As a result of a misspent youth on the MX/TX border, I can attest to the deadliness of of a knife in the hands of a fast, determined person. I have seen training films pitting a fast, aggressive knife fighter advancing UP TO TWENTY FEET to simulate a debilitating thrust before a defender could bring his holstered pistol into firing position. We were trained how to deal with said situation, with tactics that included popping off a round as the pistol cleared the holster, again - as the pistol came into battery position, then again as an aimed shot. Even so, we were successful about 80% of the time... at BEST just about any distance up to twenty feet (6.5 meters). We were trained to use my favorite weapons... the Mark II feet, rapidly moving us out of the way at an angle to the attack, and the Mark I eyeball to make sure you spotted the threat at the earliest possible time. Situational awareness makes the difference more times than I can say.

Excellent luck on finding two such fine knives.

Suerte -CapnRick

russell1200 said...

Ok, so the crazy person runs at someone with a gun for 20' to stab him (in lieu of running away).

But let us say you have little opportunity for training. So long as you learn the very basics of the gun, you have a reasonable chance of success, but how effective is a unskilled person with a knife?

From a historical perspective guns initially began to supersede bow and crossbows not because they were particularly more effective, but because they took a lot less training. And those were match-locks and wheel locks that were a bit more complicated to use than todays firearms.

FerFAL said...

Thanks Rick! I'm already looking into those trade knives to see if I find of similar shape.

Russell, even during WWII tranch knives got a good amount of use. Besides, you're mixing up warfare and self defense.
At contact range even a train shooter will be in a complicated situation against a knife. At tohse ranges the best h2h fighter wins, or to one with the knife.


Blackeagle said...

"But let us say you have little opportunity for training. So long as you learn the very basics of the gun, you have a reasonable chance of success, but how effective is a unskilled person with a knife?"

Killing someone with a knife is actually quite easy. "The pointy end goes in the other man." It doesn't require a lot of technique, anyone with the right mindset can do it. If an unskilled person is willing to bore in aggressively they will probably be able to successfully stab their opponent unless the opponent is very skilled in knife defense.

The hard part isn't stabbing someone with a knife, it's being able to do so without getting hurt or killed yourself. Stabbing someone and emerging unscathed requires training, particularly when your opponent also has a knife. Breaking down an opponent's defenses so you can get by his knife and safely reach the vitals takes a lot of skill and practice.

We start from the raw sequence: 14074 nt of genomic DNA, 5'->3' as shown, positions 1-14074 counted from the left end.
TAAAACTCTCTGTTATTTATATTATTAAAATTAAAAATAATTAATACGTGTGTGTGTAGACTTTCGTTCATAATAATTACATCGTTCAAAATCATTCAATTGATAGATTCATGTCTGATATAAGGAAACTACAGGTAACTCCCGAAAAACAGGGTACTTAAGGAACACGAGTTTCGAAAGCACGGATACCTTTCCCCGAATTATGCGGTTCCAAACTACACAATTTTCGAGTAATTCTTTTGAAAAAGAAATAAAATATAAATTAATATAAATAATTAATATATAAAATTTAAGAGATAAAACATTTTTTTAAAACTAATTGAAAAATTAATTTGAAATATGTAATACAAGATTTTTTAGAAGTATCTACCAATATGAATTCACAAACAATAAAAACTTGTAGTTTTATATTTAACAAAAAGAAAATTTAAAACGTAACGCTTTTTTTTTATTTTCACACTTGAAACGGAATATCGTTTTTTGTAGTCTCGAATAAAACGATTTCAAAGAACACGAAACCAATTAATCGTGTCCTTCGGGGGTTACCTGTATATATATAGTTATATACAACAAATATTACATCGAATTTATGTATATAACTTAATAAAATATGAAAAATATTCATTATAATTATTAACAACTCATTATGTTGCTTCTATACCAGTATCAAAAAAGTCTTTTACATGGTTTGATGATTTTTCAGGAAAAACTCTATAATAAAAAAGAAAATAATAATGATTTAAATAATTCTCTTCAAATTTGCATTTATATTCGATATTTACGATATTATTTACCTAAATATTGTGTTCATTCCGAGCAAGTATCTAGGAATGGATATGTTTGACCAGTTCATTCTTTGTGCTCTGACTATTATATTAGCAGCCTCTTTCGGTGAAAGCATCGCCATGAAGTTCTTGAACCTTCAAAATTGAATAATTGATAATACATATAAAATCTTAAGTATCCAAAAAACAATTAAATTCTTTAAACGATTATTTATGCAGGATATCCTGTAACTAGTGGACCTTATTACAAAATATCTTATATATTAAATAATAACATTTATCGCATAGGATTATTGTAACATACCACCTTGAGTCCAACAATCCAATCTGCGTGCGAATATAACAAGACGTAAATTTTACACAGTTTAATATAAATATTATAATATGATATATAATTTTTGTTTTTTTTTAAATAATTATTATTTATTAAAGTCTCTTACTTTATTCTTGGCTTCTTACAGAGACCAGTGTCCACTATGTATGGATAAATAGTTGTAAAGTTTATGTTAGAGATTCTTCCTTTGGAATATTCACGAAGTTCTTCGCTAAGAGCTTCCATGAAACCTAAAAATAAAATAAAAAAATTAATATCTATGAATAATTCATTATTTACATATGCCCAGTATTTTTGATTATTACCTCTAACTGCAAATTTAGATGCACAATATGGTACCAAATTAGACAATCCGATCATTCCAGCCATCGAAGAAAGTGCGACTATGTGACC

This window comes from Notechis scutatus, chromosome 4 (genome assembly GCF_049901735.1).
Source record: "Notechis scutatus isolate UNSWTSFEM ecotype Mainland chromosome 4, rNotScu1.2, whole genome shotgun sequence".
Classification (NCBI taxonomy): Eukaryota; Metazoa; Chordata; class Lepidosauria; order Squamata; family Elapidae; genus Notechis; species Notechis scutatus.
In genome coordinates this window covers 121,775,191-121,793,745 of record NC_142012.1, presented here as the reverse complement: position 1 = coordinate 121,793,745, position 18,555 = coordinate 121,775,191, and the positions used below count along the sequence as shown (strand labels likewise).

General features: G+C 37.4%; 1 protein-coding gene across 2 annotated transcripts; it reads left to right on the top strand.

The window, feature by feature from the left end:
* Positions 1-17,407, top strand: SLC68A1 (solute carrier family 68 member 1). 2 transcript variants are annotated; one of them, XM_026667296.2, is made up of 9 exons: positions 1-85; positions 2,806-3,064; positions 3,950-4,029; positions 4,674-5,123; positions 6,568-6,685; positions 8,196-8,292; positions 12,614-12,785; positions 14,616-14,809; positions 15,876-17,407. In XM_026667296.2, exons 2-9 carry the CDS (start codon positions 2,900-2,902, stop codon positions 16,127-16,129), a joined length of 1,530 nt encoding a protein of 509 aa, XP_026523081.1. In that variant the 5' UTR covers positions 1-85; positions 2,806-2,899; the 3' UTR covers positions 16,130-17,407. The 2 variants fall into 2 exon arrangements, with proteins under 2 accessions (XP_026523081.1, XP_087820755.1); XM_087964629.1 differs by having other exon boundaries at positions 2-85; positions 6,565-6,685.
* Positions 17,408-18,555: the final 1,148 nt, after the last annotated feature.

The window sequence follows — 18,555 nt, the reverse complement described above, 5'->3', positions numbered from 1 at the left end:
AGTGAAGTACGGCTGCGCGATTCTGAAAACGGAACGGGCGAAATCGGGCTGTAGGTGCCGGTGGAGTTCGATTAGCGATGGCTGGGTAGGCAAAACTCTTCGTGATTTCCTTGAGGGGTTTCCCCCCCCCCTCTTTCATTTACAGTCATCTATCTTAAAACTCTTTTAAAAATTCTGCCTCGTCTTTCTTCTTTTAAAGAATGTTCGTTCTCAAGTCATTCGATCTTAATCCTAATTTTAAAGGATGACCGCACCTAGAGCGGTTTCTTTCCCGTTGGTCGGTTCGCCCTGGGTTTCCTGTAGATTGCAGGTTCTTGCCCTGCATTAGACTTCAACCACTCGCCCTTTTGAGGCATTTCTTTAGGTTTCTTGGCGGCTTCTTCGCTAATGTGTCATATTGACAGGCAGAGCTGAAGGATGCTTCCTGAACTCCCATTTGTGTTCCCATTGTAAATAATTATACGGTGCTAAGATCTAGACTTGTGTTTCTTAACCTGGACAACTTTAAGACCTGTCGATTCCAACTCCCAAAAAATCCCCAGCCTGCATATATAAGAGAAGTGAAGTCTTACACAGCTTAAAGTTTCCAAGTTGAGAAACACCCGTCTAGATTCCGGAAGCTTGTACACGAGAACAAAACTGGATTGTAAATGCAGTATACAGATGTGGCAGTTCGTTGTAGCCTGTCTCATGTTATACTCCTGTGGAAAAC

So, how well will an untrained person do with a knife? It really depends on whether their opponent is armed and with what.

russell1200 said...

Those are very good points - so to speak:)

When I was thinking of skill, I was thinking of armed versus armed fighting. Grab and thrust is not too hard.

theotherryan said...

The Tueller drill has valuable lessons for folks (mostly open carrying LEO's) to not be too confident that just because they have a gun they can handle any situation. Pointy and blunt things have been killing people for a long time and it is foolish to forget that. It also shows the value of awareness. Being in a good shooting/ athletic position with your hand on the grip (say because there is a sketchy guy walking by) is very different than walking down the street window shopping and suddenly trying to drop your shopping bags and get your darn coat out of the way.

I don't however think it is entirely a fair comparison because it is more about the benefit of awareness and action vs reaction than lethality. For example if I did the same study but with a brick would it mean bricks are more effective weapons than guns? If you look at weapons out I think pretty much anybody sane would take a defensive handgun. A Falcon is scary (and cool, I want one) but I would take a Glock 19 or a 1911 any day.

There is a reason that people (there are some exceptions due mostly to gun control and cultural factors) stopped predominantly carrying bladed weapons for defense shortly after reliable defensive pistols in the form of cartridge revolvers were widely produced in the late 1860's to early 1870's.

Maybe it is better to say not to get into a knife fight without your darn gun out.

Anonymous said...

oops, I think I just left a comment on the wrong post, was meant for the post about the Knives For Defense.

I got too many windows open, arrgg.

See what happens when you multi-task, get distracted and miss the details.

Situatiuonal awareness failure.

No second chance.